Q&A Nikolai Lesnikov
INTERVIEW BY SIERRA STINSON | PORTRAIT BY MEGUMI SHAUNA ARAI
Nikolai Lesnikov is a dancer and performance artist we have seen in a number of festivals and exhibits throughout Seattle over the years. His latest performance, Believe Me Or Not, begins this week at the new 12th Avenue Arts building. We spoke to him about the creative community in the region and the long list of those who influence us.
Sierra Stinson: Tell us about yourself. What are you interested in the world and what do you do professionally?
Nikolai Lesnikov: I am a Russian-American student of contemporary movement practices. I seek to embody an applied philosophy of creative life. I practice in various media that include digital photography, music, and drawing. I work as a corporate attorney and sometimes dance professionally.
SS: How are you involved in the artistic community in (and outside?) of Seattle? What brought you to the Pacific Northwest?
NL: I’ve been actively engaged in the Seattle dance and performing arts worlds since graduating law school in 2006 – as a student, patron, and performer. I have been witness to the growth of visual arts in Seattle in recent years and hope to find the (logistical) means to share some of my own artwork in the near future. In addition, I feel very fortunate to now be able to financially contribute to creative projects that show a potential to awaken and stir collective humanity at large.
I came to the Pacific Northwest with my parents in 1996 – I attended high school at Seattle Academy of Arts and Sciences on Capitol Hill. A number of their former buildings are now veritable beacons of creativity. I’ve taken arts classes and performed in musical theater productions at what is now the Northwest Film Forum and the space currently hosting Velocity Dance Center used to be my high school gym. In addition, I attended introductory dance classes at Cornish on a scholarship in ’97-’98. I love having this historical sense of place and feeling very rooted here now after having previously spent my childhood in a collapsing Soviet Union and my puberty in Italy.
SS: How do you feel your practice is influenced by your environment and community?
NL: The dance community is very interconnected and one’s artistic growth is directly tied to witnessing the work of others. The Seattle landscape is pregnant with a poetry that speaks of loss and of life. The American form is well-installed here and growing even, but the spirit of the land passes through every thing and these are the passions of our times. A profound injustice remains inherent in the American way of life. Art is the optimal vehicle for the manifestation of truth in collective consciousness.
SS: Do you collect work? Who are the artists you are inspired by lately?
NL: I do acquire work from time to time, but collection is not a priority right now. I enjoy the work of artists who push the boundaries of medium. My recent art crushes include Kimberly Trowbridge, Buster Simpson, Steph Kese, Erin Pollock, the New Mystics, and the artists from The Feast Has Ended show at the Frye – Maikoiyo Alley-Barnes, Nicholas Galanin, and Nep Sidhu.
SS: Who have been your greatest influences in life? (Georgia O’Keefe was a big one for me when I was young, hence why I was recently in NM)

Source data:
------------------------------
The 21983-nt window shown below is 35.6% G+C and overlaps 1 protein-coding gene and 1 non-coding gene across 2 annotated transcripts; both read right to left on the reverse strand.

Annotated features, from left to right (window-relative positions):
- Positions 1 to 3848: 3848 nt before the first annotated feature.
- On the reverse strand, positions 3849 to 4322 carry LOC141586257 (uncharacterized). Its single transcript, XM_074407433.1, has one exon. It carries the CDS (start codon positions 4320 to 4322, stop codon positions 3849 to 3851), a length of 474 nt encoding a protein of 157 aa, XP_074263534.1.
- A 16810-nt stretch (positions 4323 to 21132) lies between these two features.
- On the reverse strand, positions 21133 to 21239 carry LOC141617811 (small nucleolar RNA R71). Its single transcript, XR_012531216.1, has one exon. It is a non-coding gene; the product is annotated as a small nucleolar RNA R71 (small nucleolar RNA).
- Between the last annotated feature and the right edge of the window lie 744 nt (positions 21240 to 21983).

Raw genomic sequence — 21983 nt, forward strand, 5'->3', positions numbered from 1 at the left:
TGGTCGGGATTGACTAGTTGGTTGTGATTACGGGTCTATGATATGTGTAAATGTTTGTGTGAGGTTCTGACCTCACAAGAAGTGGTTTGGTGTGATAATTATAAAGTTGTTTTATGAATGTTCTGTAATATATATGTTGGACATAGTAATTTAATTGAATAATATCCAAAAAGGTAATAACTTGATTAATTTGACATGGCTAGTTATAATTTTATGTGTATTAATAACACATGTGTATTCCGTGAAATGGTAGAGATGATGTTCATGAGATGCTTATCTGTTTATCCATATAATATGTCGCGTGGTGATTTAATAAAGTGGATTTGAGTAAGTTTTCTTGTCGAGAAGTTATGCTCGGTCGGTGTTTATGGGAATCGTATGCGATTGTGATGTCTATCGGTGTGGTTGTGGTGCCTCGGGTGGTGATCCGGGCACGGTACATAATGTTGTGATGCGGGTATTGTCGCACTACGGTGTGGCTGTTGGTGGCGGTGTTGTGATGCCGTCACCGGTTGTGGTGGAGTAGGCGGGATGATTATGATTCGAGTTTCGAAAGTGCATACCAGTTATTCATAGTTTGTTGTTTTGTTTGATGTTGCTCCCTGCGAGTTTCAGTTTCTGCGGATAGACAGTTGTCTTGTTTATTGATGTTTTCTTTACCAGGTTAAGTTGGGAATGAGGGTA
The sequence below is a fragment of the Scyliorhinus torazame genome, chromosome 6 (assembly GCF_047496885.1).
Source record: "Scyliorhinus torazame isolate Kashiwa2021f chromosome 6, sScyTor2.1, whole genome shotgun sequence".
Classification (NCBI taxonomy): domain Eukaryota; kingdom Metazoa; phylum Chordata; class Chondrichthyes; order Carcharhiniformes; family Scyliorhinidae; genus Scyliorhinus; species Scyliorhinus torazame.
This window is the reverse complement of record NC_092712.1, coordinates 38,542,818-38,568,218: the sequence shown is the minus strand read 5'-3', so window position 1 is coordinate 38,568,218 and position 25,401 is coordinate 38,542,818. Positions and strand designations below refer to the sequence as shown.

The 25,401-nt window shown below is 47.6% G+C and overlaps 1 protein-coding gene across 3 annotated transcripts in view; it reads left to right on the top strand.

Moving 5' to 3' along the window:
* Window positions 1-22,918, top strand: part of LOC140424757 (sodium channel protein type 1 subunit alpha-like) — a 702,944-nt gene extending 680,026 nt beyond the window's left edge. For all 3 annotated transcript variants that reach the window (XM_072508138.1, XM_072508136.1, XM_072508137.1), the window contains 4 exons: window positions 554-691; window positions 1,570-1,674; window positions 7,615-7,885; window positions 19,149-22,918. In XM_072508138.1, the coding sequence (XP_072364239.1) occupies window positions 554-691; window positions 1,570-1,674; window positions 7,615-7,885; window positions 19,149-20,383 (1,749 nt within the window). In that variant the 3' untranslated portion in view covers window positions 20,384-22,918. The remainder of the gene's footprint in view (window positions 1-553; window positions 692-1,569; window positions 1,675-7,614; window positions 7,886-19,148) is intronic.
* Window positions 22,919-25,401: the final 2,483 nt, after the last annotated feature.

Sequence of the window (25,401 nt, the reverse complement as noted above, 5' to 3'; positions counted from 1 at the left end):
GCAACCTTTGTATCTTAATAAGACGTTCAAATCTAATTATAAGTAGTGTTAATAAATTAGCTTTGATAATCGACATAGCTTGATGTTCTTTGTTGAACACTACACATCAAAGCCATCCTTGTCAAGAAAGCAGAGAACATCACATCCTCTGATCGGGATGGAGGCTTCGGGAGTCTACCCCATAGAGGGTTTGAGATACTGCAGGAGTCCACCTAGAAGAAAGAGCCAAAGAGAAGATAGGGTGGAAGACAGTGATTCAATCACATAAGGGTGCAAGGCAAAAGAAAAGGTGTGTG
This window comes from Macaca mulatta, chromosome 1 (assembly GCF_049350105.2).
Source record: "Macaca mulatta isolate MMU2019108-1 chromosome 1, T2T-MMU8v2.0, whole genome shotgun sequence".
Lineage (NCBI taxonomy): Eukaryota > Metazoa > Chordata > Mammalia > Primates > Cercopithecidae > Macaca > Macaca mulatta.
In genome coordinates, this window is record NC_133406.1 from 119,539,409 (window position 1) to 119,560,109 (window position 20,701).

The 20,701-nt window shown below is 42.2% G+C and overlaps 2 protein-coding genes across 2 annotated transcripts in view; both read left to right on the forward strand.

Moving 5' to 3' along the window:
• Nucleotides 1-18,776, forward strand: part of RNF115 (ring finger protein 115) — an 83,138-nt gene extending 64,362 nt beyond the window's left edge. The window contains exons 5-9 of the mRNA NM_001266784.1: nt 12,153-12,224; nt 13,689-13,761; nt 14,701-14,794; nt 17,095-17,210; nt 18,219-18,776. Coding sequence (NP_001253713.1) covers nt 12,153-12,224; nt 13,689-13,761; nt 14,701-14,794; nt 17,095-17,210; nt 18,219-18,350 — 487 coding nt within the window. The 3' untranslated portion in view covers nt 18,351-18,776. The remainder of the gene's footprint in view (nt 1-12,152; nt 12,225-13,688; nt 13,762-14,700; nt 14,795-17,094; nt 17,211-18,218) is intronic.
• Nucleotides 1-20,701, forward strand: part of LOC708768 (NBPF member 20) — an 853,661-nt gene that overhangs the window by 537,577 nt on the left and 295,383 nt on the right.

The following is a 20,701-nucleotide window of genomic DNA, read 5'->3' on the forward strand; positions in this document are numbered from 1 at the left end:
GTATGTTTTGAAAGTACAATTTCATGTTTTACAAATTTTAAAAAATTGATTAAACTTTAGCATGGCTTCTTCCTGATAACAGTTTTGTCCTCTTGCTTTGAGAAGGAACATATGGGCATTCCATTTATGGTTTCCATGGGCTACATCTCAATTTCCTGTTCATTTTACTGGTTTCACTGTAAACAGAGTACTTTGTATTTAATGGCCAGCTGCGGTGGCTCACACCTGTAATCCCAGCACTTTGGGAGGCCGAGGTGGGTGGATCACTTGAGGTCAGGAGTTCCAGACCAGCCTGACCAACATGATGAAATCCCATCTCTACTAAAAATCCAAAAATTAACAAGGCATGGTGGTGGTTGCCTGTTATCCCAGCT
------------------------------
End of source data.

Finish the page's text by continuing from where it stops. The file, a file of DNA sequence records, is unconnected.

NL: We are what moves us. Each dance, aerial, and/or yoga teacher I’ve had over the years has been a role model of sincerity and passion for life – there are too many for all to be listed here, but I am especially grateful to Veronica Mendonca, Lou Henry Hoover, Jill Schaffner, Elizabeth Rose, Amy O’Neal, Kate Wallich, and Stephanie Skura. Many authors have profoundly affected my understanding of the world and human nature – Lautréamont, Arthur Rimbaud, Stendhal, Leo Tolstoy, Anton Chekhov, Oscar Wilde, Marcel Proust, James Joyce, DH Lawrence, Virginia Woolf, Anais Nin, Henry Miller, Friedrich Nietzsche, Robert Graves, Lawrence Durrell, Joseph Campbell, Vladimir Nabokov, Victor Pelevin, etc. Among visual artists, Wassily Kandisky has been the greatest influence not only because his paintings move me in a cosmic way, but also because of his book ‘Concerning the Spiritual in Art,’ which has greatly informed my approach of tuning into my own “inner necessity” in creative practice. Certain recording artists have inspired me to work in the sound medium – especially Frank Zappa, Captain Beefheart, Tom Waits, David Byrne, and Paolo Conte. a number of film makers have broadened my horizons of what can be visually and/or emotionally striking: Alfred Hitchcock, Pier Paolo Pasolini, Federico Fellini, Andrei Tarkovsky, Akira Kurosawa, David Lynch, Jim Jarmusch, the Coen Brothers, etc. A final honorable mention is due to the collective being known as On The Boards and everything and everyone it has manifested over the past decade or so – the best years of my life (ongoing).
SS: What are your goals for this year of the goat? I hear it is a nurturing year focused on peace and self care. Do you agree and what will you be working on?
NL: This year I have resolved to find patience while letting go of hesitation. In addition, being a capricorn, it’s nice to have a whole year to get in touch with my inner goat, which is the most joyful and passionate aspect of my being. My plan is to keep allowing creativity to manifest. I am performing in a show coming up – Believe Me Or Not at 12th Ave Arts March 6-8 and 13-14!
SS: What fuels you in life?
NL: Food. Chakras. Feelings.
SS: Where would you go outside of the region if you could go anywhere and why?
NL: According to some internet quiz, I belong in India. My notions of it are romanticized enough to want to dissolve that maya and get a real sense of a place with a richer, deeper, and more contradictory history than any I have ever known.
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